Scholar-in-residence Thomas Mitchell will offer commentary after each show, encouraging audiences to move beyond their first impressions of the performance. Providing historical and cultural context, Mitchell will also address larger themes of Suddenly Last Summer and identify topics of humanistic concern that might be raised by Williams’ writing.

“Tennessee Williams understood the human condition in a truly profound way,” executive artistic director Carrie Houk says. “He celebrated the beauty of being unique, but he also addressed the challenges that come with that.”

Panel discussions, including Tennessee Williams, St. Louis and the Blues, will further illuminate the themes of the play while drawing connections between Williams’ experiences in St. Louis and his work. Tennessee’s “Madness,” another panel in the lineup, will examine how mental health was understood at the time of the play, how “madness” was used as a weapon against women, artists and the LGBTQ+ community and how psychological challenges impacted Williams’ life.

A scene from The Night of the Iguana plays.
A performance of The Night of the Iguana at the Tennessee Williams Festival

The eighth annual Tennessee Williams Festival will also focus on Williams’ time in University City, considering the influence of its colorful history, iconic architecture and impressive education in the 1920s when Williams was a youth.

Suddenly Last Summer will be presented at the Catherine B. Berges Theatre at the Center of Creative Arts (COCA), and prior to select performances, Mayor Terry Crow will host readings of Something Unspoken in the grand entry of his home on Delmar Boulevard.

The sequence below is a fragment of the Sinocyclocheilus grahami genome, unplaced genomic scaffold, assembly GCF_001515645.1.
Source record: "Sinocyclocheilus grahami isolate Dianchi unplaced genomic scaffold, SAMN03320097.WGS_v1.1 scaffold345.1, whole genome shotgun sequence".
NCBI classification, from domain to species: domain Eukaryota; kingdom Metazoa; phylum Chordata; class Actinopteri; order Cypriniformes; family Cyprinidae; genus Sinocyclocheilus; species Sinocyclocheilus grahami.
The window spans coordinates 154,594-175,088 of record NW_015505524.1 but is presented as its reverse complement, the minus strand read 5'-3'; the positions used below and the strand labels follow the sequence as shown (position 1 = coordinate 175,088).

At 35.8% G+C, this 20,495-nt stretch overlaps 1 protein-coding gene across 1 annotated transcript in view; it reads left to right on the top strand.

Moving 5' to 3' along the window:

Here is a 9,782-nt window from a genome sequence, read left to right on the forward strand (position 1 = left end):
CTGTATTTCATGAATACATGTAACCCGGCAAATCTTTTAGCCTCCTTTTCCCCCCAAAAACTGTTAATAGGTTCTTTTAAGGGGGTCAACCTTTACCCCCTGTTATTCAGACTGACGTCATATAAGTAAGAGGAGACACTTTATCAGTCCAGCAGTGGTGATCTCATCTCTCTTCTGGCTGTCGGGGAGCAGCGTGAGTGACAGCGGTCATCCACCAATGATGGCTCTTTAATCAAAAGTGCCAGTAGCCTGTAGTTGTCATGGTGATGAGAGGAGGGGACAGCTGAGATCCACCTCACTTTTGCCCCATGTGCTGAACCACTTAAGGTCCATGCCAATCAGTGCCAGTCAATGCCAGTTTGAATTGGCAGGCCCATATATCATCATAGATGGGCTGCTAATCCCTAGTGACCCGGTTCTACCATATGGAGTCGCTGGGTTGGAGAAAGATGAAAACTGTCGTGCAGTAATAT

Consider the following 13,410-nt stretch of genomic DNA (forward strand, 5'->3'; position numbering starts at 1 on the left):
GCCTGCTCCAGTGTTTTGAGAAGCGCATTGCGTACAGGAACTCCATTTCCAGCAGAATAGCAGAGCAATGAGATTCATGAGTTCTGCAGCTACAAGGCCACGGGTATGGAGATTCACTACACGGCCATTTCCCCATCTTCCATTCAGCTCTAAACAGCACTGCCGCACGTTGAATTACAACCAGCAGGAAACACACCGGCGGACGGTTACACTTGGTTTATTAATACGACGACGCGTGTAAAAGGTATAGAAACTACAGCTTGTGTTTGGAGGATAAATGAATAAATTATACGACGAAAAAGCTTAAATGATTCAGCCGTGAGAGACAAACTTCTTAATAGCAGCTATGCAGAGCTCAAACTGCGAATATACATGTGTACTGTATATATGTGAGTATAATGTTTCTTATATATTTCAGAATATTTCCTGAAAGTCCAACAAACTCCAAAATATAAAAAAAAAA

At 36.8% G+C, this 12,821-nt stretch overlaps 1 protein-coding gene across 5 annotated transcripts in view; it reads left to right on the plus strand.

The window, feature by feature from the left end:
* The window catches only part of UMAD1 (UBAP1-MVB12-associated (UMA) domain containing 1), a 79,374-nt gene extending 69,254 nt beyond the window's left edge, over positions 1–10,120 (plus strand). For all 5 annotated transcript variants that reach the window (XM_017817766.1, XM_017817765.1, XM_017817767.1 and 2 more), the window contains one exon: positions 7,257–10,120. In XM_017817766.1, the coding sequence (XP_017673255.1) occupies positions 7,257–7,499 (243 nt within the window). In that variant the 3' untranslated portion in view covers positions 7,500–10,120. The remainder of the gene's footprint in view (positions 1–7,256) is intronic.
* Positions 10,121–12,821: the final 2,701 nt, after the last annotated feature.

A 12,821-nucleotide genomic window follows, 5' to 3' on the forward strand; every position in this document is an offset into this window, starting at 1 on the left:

Mitchell will host walking tours of the area, as well. “Tennessee Williams lived in University City during high school, and from all accounts, he had very effective English teachers who encouraged his writing,” he explains. “He published his first story, ‘The Vengeance of Nitocris,’ an Egyptian fantasy piece, during that time, and I think he was partly influenced by the architecture of University City.”

The walking tours will pass some of the architectural wonders of the area, including spaces that Williams frequented.

“Tennessee Williams represents a lot of what was happening in the U.S. in the mid-20th century,” Mitchell says, “and he expressed those stories with a great deal of passion, emotion and insight.”

Additional activities throughout the festival include a book signing of Caterpillar Dogs: and Other Early Stories, late-night poetry slams at Blueberry Hill and film screenings of Cat on a Hot Tin Roof in collaboration with Cinema St. Louis.

The Tennessee Williams Festival puts on a production of The Rose Tattoo.
A performance of The Rose Tattoo at the Tennessee Williams Festival

Before the Tennessee Williams Festival kicks off in September, the organization will broadcast “Something Spoken: Tennessee Williams on the Air.” The radio series will feature four one-act plays by Williams, along with commentary by Mitchell. Listen live on Classic 107.3 on Aug. 5, 12, 19 and 26. The recordings will also be available online, so you can listen in between festival events.

Throughout its iterations, the Tennessee Williams Festival has attracted thousands of theatergoers from across the country to its productions, readings and panel discussions, keeping Williams’ lyrical prose, complex characters and particular brand of drama alive. This year, don’t miss the opportunity to join the menagerie of fans and festivities.

“The Tennessee Williams Festival has become a destination event,” Houk says. “I can’t think of a better way to welcome visitors to St. Louis and show off our communities, including our outstanding arts-and-culture scene.”